PhotoThe symptoms and risks associated with Alzheimer’s disease (AD) and dementia have been well-documented, and with over 5.5 million adults across the United States currently suffering, the medical community continues to look for ways to alleviate discomfort and make advancements.

A new study was recently published in the journal American Geriatrics Society that explores the effect exercise has on reducing the risk of falls among Alzheimer’s and dementia patients. The researchers note that over 60 percent of people with AD/dementia fall every year, and they are twice as likely to fall compared with people who don’t have AD/dementia.

More movement

The researchers’ primary goal was to see if AD/dementia patients with neuropsychiatric symptoms -- such as depression, anxiety, irritability, apathy, aggression, hallucinations, etc. -- had a reduced risk of falling when exercise was a regular part of their routines.

The researchers tested this by evaluating the FINALEX trial -- a study that includes a wide demographic of people with AD/dementia and neuropsychiatric symptoms. The study compared participants who had community care -- which didn’t include exercise -- with those who participated in group or home exercise.

The two groups were monitored by physiotherapists for one year and engaged in physical activity for one hour two times per week. The participants were evaluated based on endurance, strength, multitask training, and balance.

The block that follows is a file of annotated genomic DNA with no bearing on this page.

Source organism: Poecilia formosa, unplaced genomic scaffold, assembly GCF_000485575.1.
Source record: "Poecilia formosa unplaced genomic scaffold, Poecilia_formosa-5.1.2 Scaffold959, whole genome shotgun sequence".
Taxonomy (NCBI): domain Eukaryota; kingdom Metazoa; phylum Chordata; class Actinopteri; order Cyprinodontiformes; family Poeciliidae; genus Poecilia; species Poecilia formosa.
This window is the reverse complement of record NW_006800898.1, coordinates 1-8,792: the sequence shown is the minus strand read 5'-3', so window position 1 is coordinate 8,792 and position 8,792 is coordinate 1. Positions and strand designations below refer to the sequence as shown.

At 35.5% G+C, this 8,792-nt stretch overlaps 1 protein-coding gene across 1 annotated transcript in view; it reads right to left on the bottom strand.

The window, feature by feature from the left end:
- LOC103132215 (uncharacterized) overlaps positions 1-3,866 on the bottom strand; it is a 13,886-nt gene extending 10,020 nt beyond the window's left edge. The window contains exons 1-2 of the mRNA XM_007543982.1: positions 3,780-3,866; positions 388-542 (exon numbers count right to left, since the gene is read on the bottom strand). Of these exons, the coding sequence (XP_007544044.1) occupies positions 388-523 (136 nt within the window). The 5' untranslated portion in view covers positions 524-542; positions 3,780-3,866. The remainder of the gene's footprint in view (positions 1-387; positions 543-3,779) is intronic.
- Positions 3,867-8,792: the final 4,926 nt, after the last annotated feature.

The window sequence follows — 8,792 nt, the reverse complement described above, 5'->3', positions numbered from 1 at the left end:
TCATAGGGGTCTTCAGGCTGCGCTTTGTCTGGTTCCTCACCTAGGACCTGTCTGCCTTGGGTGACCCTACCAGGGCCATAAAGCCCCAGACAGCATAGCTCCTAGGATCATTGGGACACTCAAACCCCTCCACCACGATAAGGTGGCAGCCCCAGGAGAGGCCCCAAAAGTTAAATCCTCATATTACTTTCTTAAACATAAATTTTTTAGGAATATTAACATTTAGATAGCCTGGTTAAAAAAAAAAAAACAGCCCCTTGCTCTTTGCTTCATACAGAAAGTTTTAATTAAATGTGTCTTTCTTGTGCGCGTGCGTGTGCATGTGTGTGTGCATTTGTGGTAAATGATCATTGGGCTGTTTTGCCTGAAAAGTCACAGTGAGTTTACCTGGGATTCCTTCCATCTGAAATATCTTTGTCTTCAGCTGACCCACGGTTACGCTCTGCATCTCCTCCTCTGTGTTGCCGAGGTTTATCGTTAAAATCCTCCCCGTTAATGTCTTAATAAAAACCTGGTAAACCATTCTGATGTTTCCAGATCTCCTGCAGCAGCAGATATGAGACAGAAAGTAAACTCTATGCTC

One of the biggest takeaways from the study was that the participants who had severe neuropsychiatric symptoms -- such as depression or anxiety -- were at a greater risk for falls, though the exercise proved to be a beneficial method. Additionally, those who had less severe symptoms -- but also didn’t exercise -- still had a high risk of falling.

Those in the exercise groups were found to be at less of a risk for falls, while the opposite was true for those who weren’t in the exercise groups.  

The researchers believe that incorporating exercise into a routine of AD/dementia patients will likely reduce the risk of falls, though more research will need to be done in this area to confirm the results.

Consistent findings

The findings from this study prove to be consistent with a study from earlier this year which found that exercise was linked to improved brain function and can even help prevent memory loss, cognitive function, and diseases like Alzheimer’s and dementia.

Conducted by researchers from UT Southwestern, the study found that keeping active caused nerve fibers in the brain to deteriorate at a much slower rate than for those who didn’t exercise as frequently.

“Evidence suggests that what is bad for your heart is bad for your brain,” said Dr. Rong Zhang of UT Southwestern. “We need studies like this to find out how the two are intertwined and hopefully find the right formula to help prevent Alzheimer’s disease.”


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